Parts of the Nervous System
Central Nervous System
Your central nervous system is made up of your brain and spinal cord. The central nervous system is the control center for all incoming and outgoing messages. It receives all information about your body, evaluates it, and integrates a response that is passed along to other organ systems. The central nervous system is the place where memories, knowledge, thoughts, and emotions are formed. It is also responsible for coordinating the movements of your muscles.
The job of your brain is to send outgoing messages to your body and interpret incoming messages from your body. It is protected by a bony case, your skull, and is divided into three main parts: the cerebrum, the cerebellum, and the brain stem.
Your cerebrum is located above your cerebellum and is the largest part of your brain. It consists of two halves (also known as hemispheres) that are in charge of different bodily functions. The left hemisphere is responsible for speech, language, and hand movements while the right hemisphere is responsible for hearing, touch, and balance. Both hemispheres communicate with each other to accomplish all of these functions, along with memory, emotions, and eyesight. The large size and interpretation capacity of the cerebrum is what gives humans their intelligence and ability to think critically.
Your cerebellum is a fist-sized structure located at the rear base of your cerebrum. Its main function is to regulate coordination and balance by directing groups of muscles during fine motor movements, and controlling larger muscles to maintain stability and posture. The cerebellum functions to make movements smooth, not jerky.
Your brain stem lies at the base of your brain, connecting the two hemispheres of the cerebrum and attaching your brain to your spinal cord. Your brain stem is a relay center for incoming messages and it controls unconscious bodily functions that you do not have to think about, such as your heart rate and breathing. Messages from sensory organs, like your eyes, ears, heart and lungs travel to the brain stem, where the information is integrated into a response and then sent to other parts of your brain.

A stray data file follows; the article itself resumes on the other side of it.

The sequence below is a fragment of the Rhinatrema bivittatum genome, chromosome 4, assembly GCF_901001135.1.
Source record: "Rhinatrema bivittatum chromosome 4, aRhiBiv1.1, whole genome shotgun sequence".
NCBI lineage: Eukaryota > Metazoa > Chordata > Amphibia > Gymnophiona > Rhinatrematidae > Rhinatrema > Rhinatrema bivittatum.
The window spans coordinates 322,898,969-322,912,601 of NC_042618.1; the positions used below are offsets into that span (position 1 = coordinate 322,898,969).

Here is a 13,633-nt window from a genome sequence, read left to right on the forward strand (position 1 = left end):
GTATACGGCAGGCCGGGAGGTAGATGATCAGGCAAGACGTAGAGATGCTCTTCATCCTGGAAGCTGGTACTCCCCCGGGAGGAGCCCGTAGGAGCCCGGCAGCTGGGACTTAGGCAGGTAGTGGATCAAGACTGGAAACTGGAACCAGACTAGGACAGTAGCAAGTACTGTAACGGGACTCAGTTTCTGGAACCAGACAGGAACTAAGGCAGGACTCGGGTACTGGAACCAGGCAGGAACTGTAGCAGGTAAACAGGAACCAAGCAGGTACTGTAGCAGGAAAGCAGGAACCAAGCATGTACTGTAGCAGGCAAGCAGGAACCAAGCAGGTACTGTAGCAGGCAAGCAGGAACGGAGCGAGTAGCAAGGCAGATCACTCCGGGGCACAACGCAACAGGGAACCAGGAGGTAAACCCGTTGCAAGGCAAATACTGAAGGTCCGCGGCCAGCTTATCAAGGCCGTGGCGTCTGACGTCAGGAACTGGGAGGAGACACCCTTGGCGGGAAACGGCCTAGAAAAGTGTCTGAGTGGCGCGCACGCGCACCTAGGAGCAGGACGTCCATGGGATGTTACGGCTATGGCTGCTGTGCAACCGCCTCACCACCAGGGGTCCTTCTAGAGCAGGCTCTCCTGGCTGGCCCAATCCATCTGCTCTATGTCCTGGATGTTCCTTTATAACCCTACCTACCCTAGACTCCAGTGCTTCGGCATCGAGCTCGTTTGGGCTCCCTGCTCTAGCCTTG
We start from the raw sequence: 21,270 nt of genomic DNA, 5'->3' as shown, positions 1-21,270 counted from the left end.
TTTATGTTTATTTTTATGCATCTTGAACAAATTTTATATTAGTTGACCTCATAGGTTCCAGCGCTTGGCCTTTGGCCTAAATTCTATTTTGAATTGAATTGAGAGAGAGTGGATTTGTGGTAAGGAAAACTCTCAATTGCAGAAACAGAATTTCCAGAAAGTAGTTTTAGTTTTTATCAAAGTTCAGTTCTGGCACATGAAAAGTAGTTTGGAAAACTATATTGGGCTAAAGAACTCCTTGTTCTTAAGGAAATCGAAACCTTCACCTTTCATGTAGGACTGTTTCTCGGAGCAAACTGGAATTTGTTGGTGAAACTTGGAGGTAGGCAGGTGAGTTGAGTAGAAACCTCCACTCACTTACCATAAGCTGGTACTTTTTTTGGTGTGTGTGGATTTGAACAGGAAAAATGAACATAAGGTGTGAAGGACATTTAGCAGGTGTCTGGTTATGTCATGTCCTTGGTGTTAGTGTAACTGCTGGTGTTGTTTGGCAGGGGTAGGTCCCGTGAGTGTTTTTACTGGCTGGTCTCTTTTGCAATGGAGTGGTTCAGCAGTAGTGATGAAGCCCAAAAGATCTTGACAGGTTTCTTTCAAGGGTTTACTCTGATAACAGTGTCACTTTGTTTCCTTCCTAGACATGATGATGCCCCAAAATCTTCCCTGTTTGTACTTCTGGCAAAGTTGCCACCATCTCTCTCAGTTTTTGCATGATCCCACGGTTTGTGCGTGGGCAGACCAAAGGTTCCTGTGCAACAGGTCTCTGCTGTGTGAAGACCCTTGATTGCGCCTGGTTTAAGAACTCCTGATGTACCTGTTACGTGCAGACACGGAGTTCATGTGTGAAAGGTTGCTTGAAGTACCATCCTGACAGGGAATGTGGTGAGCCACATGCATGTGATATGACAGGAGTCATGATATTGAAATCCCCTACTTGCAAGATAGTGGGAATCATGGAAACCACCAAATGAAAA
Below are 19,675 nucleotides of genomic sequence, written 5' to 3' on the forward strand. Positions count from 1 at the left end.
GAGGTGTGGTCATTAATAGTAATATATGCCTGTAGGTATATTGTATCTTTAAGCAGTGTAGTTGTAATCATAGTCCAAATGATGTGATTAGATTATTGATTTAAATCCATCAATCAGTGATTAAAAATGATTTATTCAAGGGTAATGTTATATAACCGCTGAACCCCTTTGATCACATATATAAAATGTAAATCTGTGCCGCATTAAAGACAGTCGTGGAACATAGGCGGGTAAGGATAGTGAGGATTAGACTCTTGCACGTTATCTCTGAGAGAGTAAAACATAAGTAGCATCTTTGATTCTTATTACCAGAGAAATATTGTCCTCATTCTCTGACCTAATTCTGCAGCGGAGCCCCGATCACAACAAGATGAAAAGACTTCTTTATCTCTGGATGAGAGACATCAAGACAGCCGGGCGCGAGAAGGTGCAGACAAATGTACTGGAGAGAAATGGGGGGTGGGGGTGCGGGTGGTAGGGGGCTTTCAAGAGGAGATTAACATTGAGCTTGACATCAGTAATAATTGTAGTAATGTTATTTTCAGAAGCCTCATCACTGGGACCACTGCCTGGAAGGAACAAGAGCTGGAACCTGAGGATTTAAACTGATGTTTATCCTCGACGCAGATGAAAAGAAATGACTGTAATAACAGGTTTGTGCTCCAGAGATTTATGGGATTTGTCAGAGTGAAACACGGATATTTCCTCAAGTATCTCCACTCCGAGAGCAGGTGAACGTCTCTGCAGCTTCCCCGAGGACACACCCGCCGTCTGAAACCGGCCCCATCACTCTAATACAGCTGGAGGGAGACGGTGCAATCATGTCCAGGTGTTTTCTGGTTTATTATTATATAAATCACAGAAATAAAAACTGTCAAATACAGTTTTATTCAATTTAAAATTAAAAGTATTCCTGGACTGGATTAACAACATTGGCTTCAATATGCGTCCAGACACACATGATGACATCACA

Your spinal cord is the main pathway for signals to enter and exit your brain. It is essentially a cord of neurons that runs down from the base of your skull to your tail bone. To protect this important structure, a series of bones called vertebrae surround your spinal cord and make up your backbone. Nerves moving from this system out to your body are not part of the central nervous system, but instead belong to your peripheral nervous system.
Peripheral Nervous System
Your peripheral nervous system consists of the nerves that extend out from your spinal cord to your arms, legs and trunk, like a two-way street traveling to and from your central nervous system. This allows information to be passed to all parts of your body.
The peripheral nervous system is subdivided into the somatic nervous system and the autonomic nervous system.
Somatic Nervous System
Your somatic nervous system consists of all the nerves connecting the central nervous system to other parts of your body, such as skeletal muscle and skin. This system is in charge of all voluntary movement. It also controls your senses, including vision, taste and touch. Different sensory receptors detect sensations and send their information to your spinal cord and brain. The central nervous system then interprets the stimuli and generates a response. Each type of sensory receptor can send only one type of sensation.
Autonomic Nervous System
Your autonomic nervous system consists of all nerve pathways that extend to organs made of smooth muscle, cardiac muscle, and glands. This system regulates unconscious functions that you do not think about, such as heart rate, sweating, and gastrointestinal system.